1. Crop Care

EPA Farm-Focused Project to Improve Water Quality

Vipin Saini
Vipin Saini
EPA Farm-Focused Project

Governor Laura Kelly on a farm near Holton, Kansas, the U.S. Environmental Protection Agency (EPA) announced the award of $750,000 to the Kansas Department of Health and Environment, as part of the Agency’s Farmer to Farmer grant program. KDHE’s project supports improving water quality, habitat, resilience, and peer-to-peer information exchange among farmers to benefit people and ecosystems. 

“EPA is proud to support the leadership of farmers and their innovative approaches to improve water quality while working to fuel and feed the world,” said EPA Administrator Michael S. Regan. “EPA is committed to meaningful partnerships with farmers to advance sustainable agriculture practices while creating healthy, clean, and safe environments for all.” 

“This $750,000 in grants will help our agriculture community improve water quality and protect our environment,” said Governor Laura Kelly. “I want to thank the EPA for their partnership, and KDHE for working with our communities to distribute these funds.” 

“It is critically important that we work with states, nonprofits, and farmers to reduce agriculture-related nutrients in our waters,” said Acting EPA Region 7 Administrator Edward H. Chu. “The Farmer to Farmer program generates ideas and action by targeting funds on local solutions where we can make the greatest difference. I’m pleased that this funding will go to educate and empower farmers to implement best practices in their operations to reduce nutrient loads and improve water quality in local watersheds.”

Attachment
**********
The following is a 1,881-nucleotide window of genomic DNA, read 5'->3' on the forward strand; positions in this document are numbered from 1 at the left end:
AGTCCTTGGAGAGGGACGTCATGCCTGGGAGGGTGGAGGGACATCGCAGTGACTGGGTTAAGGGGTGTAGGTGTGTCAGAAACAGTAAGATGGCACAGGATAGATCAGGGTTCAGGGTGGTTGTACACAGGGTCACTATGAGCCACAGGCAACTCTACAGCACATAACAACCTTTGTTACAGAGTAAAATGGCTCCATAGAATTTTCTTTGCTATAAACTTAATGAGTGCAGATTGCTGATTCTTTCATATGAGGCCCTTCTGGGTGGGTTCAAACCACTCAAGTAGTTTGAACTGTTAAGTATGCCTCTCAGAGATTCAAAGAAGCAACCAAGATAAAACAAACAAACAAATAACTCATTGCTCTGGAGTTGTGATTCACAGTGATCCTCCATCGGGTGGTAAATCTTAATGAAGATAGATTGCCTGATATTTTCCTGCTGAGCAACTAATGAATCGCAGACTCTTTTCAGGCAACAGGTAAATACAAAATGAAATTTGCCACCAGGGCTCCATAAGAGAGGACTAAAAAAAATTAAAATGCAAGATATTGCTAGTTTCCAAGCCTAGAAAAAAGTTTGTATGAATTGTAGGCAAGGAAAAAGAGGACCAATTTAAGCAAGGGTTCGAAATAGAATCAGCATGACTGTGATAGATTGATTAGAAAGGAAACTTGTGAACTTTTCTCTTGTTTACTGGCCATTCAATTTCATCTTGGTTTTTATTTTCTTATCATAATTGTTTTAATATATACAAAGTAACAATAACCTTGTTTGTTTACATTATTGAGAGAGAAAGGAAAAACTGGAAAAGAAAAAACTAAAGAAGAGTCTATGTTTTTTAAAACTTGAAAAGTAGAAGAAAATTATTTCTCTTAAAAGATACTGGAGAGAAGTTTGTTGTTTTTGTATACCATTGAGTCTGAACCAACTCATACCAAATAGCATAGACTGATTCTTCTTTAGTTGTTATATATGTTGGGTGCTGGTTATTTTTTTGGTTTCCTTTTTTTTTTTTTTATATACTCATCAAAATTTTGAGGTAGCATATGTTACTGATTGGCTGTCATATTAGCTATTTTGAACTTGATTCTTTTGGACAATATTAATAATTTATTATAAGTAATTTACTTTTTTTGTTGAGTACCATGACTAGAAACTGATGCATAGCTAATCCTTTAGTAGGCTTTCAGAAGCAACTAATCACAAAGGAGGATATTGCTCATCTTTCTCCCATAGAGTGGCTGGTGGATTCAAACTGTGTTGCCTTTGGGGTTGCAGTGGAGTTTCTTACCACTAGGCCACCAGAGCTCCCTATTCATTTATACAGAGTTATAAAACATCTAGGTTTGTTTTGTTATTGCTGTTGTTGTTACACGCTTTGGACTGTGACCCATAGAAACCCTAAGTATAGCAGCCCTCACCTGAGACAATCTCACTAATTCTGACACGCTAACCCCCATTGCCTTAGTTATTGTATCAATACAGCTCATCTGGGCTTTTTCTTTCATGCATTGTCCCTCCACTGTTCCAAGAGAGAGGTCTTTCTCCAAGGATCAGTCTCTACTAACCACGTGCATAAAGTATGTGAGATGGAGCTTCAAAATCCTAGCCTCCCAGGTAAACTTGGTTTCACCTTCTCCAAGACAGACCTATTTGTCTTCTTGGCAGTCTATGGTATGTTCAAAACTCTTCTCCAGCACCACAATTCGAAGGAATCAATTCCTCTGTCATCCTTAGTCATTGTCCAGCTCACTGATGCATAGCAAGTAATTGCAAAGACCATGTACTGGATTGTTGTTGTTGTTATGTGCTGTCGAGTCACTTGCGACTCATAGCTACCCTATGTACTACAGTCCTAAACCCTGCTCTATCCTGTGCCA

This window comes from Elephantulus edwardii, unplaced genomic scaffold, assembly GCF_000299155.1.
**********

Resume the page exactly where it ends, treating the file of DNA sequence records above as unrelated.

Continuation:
“The Kansas Department of Health and Environment is excited to be part of the Farmer to Farmer Program and the opportunities this initiative will bring to our state’s environment,” Dr. Lee Norman, KDHE Secretary. “By providing our farmers with the coaching to facilitate regenerative agriculture adoption across the Kansas landscape, we can increase water holding capacity of our fields and protect the watersheds that we all live in.” 

“Kansas farmers and ranchers have a strong tradition of conservation that stretches back to the 1930s to fight the Dust Bowl,” said Kansas Department of Agriculture Secretary Mike Beam. “Locally led conservation efforts are just as important today as they were then. Innovation, ingenuity, and partnership are crucial to protecting our natural resources while increasing the productivity of our agricultural systems.” 

Farmers manage millions of acres of privately held working lands. While farmers are working in watersheds to provide the food, fuel, and fiber for the world, they are also managing challenges across the landscape to minimize pollution occurring from a variety of locations known as “nonpoint sources,” specifically the excess nitrogen and phosphorous that can enter water bodies through runoff or soil erosion. Farmers are often the first line of action in reducing nonpoint source pollution and have developed innovative practices and models to share their knowledge with others. 

The collaboration of a wide range of stakeholders and organizations across an entire watershed is vital to reducing nutrient pollution to our waters. Farmers can play an important leadership role in these efforts when they get involved and engage with their state governments, farm organizations, conservation groups, educational institutions, nonprofit organizations, and community groups. 

Background:

The Farmer to Farmer grant funding is available to develop innovative practices within farming communities, measure the results of those practices, and identify how the practices will be incorporated into farming operations. Under this grant program, proposals will carry out project activities using one or more of the following methods: surveys, studies, research, investigation, experimentation, education, training, and/or demonstrations. 

This grant program is managed by the Gulf of Mexico Division, which is a non-regulatory program of EPA founded to facilitate collaborative actions to protect, maintain, and restore the health and productivity of the Gulf of Mexico in ways consistent with the economic well-being of the region. To carry out its mission, the Gulf of Mexico Division continues to maintain and expand partnerships with state and federal agencies, federally recognized tribes, local governments and authorities, academia, regional business and industry, agricultural and environmental organizations, and individual citizens and communities. 

Source: EPA 

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